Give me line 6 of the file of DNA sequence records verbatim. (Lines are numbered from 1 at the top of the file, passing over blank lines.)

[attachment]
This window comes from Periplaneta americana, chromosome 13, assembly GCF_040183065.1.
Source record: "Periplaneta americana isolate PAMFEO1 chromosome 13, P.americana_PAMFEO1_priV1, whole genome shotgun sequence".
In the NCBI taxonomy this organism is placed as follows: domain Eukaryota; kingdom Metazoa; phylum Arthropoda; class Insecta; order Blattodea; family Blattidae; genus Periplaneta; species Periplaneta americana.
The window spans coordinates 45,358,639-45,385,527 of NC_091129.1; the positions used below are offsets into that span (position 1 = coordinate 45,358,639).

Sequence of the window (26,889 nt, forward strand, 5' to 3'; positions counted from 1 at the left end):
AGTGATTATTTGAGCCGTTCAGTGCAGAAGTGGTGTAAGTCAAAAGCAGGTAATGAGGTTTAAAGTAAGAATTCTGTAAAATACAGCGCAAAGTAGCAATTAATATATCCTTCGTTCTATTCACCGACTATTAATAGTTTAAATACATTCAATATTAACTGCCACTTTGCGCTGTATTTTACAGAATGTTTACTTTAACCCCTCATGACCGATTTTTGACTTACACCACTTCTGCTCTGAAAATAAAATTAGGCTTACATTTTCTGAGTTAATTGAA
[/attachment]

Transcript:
AGTGATTATTTGAGCCGTTCAGTGCAGAAGTGGTGTAAGTCAAAAGCAGGTAATGAGGTTTAAAGTAAGAATTCTGTAAAATACAGCGCAAAGTAGCAATTAATATATCCTTCGTTCTATTCACCGACTATTAATAGTTTAAATACATTCAATATTAACTGCCACTTTGCGCTGTATTTTACAGAATGTTTACTTTAACCCCTCATGACCGATTTTTGACTTACACCACTTCTGCTCTGAAAATAAAATTAGGCTTACATTTTCTGAGTTAATTGAA